Spring 2015 Editor’s Dialogue

Reconstructed existed at the edge of my peripheral vision when I first became a student at Governors State University. I wrote, but I let intimidation keep me from sending any pieces in. I finally submitted work for one semester, became involved as an editor at the beginning of my senior year at the request of Dr. White, and ac- cepted the position of editor-in-chief of this incredible journal in the last semester of my college career. Joining the ranks of Reconstructed was the best decision I have ever made. The team of students running this journal as the GSU semesters march on is nothing short of amazing. We are constantly revising, reinventing, and overcoming obstacles to keep the heart of this organization beating. Reconstructing ourselves to meet the challenges head on and keep the creativity alive and well is a challenge we revel in. It is not always glamorous, but it is unifying, and validating when the artistic community within GSU meets us halfway.

The act of creating is a process that has long been glorified, romanticized, and considered a feat only accom- plished by a select, special few bestowed with the art gene, if such a thing exists. Those who actively create, however – whether it is in the form of painting, sketching, photography, writing, what have you – will tell you it is not any of those things. It is hard, grueling work. It is matching up the images and words in your head with what your hands can do, and that kind of work is long, frustrating, and filled with fitful stops and starts. Mystifying the process of creating only serves to alienate those who would have written that story or published that art piece, but were too afraid because they assumed that the end products seen in literary magazines, art galleries, and nov- els looked that way to begin with.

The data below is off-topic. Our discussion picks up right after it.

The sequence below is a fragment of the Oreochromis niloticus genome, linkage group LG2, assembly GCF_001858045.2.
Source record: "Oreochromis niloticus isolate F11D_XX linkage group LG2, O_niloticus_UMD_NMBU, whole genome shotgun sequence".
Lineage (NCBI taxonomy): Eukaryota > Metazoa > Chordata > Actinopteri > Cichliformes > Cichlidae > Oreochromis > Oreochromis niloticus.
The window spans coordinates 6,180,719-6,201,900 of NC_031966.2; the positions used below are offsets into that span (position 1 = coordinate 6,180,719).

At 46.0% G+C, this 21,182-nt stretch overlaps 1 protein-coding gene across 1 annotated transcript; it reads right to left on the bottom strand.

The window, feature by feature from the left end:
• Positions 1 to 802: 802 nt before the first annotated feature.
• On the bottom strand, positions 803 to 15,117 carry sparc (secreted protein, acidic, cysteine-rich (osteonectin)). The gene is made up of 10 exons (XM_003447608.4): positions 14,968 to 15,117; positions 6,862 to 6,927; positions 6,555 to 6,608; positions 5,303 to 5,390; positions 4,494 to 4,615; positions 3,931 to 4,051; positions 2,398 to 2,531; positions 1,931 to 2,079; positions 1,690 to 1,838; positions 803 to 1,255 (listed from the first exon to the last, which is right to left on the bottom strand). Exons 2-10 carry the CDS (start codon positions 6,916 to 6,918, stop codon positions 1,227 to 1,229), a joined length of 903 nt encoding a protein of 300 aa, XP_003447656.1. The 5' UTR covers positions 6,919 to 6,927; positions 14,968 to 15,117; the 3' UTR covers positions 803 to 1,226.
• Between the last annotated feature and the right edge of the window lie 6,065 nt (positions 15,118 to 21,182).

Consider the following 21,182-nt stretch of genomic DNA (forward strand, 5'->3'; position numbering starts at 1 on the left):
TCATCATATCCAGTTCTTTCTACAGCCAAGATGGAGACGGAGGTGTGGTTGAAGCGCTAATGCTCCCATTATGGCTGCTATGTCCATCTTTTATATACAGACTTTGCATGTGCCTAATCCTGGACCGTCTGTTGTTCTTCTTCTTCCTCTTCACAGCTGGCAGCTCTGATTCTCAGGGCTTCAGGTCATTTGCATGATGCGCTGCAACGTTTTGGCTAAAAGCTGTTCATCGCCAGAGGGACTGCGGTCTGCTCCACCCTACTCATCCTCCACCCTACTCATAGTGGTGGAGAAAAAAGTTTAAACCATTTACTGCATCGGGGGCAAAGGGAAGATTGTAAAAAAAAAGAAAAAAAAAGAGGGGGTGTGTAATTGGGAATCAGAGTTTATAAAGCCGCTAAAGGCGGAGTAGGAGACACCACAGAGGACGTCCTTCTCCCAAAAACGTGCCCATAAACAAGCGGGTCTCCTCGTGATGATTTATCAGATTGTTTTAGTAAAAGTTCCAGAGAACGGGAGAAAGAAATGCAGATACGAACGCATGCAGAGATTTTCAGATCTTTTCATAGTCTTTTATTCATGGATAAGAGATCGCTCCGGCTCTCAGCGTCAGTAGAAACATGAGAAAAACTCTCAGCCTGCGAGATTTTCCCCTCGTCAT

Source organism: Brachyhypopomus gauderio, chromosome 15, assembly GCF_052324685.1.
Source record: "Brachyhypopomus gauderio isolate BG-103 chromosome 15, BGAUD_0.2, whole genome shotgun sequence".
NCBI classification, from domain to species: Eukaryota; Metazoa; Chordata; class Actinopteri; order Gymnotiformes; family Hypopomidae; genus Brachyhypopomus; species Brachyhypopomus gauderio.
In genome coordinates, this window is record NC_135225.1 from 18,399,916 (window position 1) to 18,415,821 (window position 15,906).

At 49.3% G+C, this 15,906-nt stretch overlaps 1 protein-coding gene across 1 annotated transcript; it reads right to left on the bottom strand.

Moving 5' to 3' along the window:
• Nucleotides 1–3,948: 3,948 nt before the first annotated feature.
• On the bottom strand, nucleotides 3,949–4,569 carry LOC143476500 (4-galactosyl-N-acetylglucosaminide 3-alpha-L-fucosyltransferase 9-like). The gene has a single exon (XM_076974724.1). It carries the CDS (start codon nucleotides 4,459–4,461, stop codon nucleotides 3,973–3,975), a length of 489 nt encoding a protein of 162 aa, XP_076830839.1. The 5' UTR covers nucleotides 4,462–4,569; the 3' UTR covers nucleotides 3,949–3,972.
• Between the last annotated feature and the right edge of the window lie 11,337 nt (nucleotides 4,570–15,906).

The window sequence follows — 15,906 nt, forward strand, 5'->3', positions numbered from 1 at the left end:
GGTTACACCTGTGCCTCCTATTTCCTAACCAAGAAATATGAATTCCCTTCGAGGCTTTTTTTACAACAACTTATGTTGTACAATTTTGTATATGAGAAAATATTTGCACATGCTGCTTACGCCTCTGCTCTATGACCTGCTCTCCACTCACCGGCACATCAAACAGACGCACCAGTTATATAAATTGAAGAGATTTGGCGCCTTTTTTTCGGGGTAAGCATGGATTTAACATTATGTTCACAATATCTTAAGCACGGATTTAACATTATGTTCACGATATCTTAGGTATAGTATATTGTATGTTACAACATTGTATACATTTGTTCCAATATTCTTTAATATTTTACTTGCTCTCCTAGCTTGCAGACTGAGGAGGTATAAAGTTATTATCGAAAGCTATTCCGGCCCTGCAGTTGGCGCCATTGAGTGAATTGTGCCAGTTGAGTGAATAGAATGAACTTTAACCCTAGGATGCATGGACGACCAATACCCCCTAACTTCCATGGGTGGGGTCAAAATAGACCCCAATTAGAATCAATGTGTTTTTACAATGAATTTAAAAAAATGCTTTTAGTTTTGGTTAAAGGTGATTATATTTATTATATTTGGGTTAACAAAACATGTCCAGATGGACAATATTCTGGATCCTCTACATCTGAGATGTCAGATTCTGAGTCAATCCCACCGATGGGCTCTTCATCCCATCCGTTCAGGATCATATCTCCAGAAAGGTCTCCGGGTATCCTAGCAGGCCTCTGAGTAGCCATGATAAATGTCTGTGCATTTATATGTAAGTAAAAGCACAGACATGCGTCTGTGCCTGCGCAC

That is a lie.

The sort of lie that keeps the art and literary community of GSU a hidden gem, buried under what-if ’s and self doubt. The kind that kept me from initially submitting. First efforts are never the best ones, but through revision, reconstructing, and enough imagination and hard work, something beautiful can come of it. Something to be proud of.

To the writers and the artists wandering the halls of GSU, creating in secret and silence – we see you. Give us a chance to let everyone else see you, too. Nothing is more empowering than seeing your work in print.

Let us be your starting point.

Melissa Baron